Humanitarian and disaster relief will continue to be a primary role for the U.S. Armed Forces. As the effects of climate change mount, and we see new challenges that emerge (see Ebola), the military will be expected to meet the humanitarian challenges that result. Though humanitarian relief should not be conducted specifically for public diplomacy purposes, there are potential benefits to the United States that should not be ignored. As the new SecDef will undoubtedly face new challenges, the U.S. should not only be prepared to meet them, but plan to maintain the relationships it builds build as a result.
The Nuclear Triad
Debates about the nuclear triad will resurface during the budget process, with significant concern over the readiness of our missiles, submarines, and bombers. The personnel problems with both the Air Force and Navy have raised concerns over the professionalism of the force, along with the considerable cost to modernize. The next Secretary will have to tackle both problems simultaneously. Complicating this process will be the political entities protecting the bases, bombers, and missiles in their states.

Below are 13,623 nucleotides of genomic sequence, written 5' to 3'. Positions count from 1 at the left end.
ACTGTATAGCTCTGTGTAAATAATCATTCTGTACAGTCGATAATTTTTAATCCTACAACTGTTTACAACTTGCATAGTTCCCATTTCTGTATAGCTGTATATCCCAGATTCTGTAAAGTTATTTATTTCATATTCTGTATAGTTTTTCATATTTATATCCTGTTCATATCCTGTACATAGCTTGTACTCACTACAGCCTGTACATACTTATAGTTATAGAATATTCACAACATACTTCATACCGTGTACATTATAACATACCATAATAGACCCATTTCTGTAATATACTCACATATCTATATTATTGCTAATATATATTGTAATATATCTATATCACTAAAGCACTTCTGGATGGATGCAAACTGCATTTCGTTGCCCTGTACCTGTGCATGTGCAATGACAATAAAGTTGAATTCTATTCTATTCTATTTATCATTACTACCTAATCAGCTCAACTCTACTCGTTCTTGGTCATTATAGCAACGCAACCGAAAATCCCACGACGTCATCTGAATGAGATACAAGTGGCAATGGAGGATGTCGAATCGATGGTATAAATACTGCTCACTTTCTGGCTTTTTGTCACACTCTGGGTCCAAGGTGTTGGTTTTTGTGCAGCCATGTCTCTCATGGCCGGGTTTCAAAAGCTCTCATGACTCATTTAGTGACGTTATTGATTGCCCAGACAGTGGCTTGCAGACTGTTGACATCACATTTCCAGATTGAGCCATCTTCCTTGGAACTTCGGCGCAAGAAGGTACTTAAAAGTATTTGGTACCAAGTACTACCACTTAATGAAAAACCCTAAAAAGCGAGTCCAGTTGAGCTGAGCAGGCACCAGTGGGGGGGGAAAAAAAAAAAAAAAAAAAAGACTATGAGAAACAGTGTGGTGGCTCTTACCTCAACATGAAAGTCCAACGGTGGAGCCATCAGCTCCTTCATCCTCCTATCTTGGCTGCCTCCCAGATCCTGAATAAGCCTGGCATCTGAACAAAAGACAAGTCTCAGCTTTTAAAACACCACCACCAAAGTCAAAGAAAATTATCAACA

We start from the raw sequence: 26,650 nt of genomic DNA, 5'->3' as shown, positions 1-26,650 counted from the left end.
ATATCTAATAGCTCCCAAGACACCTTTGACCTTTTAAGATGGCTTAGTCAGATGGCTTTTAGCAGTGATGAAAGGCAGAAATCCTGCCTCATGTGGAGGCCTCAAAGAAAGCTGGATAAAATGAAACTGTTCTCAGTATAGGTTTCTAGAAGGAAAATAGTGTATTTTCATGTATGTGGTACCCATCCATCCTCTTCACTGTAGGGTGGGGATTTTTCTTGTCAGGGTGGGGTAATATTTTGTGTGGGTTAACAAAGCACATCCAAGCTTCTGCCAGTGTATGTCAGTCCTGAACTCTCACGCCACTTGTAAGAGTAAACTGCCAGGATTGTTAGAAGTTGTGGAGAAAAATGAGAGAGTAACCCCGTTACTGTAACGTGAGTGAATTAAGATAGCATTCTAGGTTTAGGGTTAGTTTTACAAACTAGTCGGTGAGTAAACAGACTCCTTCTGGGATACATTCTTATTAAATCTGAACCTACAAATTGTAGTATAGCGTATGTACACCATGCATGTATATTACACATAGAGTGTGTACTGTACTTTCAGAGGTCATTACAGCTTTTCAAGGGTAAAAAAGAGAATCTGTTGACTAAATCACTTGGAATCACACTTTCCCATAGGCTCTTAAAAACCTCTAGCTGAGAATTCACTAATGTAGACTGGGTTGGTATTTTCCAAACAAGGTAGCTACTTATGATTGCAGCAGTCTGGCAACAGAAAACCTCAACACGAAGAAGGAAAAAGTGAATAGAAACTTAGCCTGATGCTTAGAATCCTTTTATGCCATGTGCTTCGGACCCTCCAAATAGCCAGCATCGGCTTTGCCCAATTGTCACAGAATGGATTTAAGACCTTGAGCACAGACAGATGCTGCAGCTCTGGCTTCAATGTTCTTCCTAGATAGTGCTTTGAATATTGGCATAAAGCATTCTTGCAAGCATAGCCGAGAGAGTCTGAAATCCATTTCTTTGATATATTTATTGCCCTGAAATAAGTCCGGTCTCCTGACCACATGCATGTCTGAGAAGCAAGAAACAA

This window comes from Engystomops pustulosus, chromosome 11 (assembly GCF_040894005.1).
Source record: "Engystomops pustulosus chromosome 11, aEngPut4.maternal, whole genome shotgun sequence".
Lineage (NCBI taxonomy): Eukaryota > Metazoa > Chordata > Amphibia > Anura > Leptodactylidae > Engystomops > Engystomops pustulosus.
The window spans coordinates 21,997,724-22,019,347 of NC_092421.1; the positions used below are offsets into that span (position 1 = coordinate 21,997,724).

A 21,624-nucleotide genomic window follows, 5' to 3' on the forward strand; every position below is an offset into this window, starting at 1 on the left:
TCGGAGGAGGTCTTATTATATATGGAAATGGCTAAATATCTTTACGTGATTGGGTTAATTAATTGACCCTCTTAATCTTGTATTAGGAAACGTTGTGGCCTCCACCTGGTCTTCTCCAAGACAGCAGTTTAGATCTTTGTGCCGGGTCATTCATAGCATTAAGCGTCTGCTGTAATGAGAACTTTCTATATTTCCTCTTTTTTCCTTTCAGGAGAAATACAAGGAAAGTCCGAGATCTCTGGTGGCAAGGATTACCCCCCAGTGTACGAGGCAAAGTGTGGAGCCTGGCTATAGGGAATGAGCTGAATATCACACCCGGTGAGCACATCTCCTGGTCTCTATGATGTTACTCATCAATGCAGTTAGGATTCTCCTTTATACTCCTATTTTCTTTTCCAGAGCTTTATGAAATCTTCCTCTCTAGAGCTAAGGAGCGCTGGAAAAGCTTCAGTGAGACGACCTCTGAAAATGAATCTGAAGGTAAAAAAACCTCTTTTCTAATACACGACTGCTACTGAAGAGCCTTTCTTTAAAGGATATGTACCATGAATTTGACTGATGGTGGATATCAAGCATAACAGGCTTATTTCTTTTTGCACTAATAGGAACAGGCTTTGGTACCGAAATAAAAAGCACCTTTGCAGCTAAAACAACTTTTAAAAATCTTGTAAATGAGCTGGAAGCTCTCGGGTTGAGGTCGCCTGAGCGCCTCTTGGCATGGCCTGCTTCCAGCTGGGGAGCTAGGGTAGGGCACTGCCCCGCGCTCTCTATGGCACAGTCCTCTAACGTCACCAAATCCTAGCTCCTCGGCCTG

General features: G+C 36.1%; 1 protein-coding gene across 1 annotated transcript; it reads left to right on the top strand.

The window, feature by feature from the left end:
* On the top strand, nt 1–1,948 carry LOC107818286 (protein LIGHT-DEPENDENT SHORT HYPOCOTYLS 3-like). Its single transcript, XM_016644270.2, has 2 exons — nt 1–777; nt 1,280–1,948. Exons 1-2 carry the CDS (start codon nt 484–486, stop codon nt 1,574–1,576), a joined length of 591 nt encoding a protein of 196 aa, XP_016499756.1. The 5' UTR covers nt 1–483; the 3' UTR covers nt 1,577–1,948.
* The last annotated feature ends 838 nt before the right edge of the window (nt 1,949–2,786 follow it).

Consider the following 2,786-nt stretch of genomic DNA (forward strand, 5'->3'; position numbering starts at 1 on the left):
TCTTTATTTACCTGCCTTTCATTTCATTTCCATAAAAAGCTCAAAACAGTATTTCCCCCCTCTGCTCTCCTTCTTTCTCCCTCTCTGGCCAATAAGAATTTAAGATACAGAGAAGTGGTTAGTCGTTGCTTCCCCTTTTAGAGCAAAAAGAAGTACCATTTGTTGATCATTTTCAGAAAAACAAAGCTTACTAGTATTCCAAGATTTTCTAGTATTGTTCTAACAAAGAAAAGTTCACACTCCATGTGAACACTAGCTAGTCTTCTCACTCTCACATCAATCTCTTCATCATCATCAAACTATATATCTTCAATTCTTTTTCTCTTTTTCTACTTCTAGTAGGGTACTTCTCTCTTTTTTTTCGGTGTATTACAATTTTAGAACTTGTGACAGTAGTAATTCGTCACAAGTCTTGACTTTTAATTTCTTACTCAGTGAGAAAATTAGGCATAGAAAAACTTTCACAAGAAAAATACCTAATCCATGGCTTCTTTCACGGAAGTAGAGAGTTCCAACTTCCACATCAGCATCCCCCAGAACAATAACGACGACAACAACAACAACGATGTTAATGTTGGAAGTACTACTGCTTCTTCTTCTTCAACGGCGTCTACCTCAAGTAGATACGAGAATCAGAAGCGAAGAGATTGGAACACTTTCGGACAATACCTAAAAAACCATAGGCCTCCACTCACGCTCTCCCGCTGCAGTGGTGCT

Foremost on this subject will be the continuing dialogue with Iran and the negotiations to limit their nuclear capability. While this is predominantly a State Department issue, the Department of Defense will play a supporting role and be concerned about the positions of all the other countries affected. The Secretary will also have to ensure that US special forces that could be involved in planning and operations to counter nuclear proliferation activities globally have the right resources and equipment.
Thinking about Metrics
It is one thing to conduct an operation, and another to measure whether or not it was effective. This is a core issue in the practice of military information support operations (MISO). The military often measures its effectiveness incorrectly, by measuring output instead of results. As the military has engaged in a number of efforts to influence the minds and actions of foreign target audiences, either with institutional resources or through the use of contractors, more emphasis must be placed on whether or not these efforts are effective. In an age where ISIL attracts so many followers, the secretary of defense should have a good handle on what the military is doing to influence audiences overseas.
Culturally Training America’s Warriors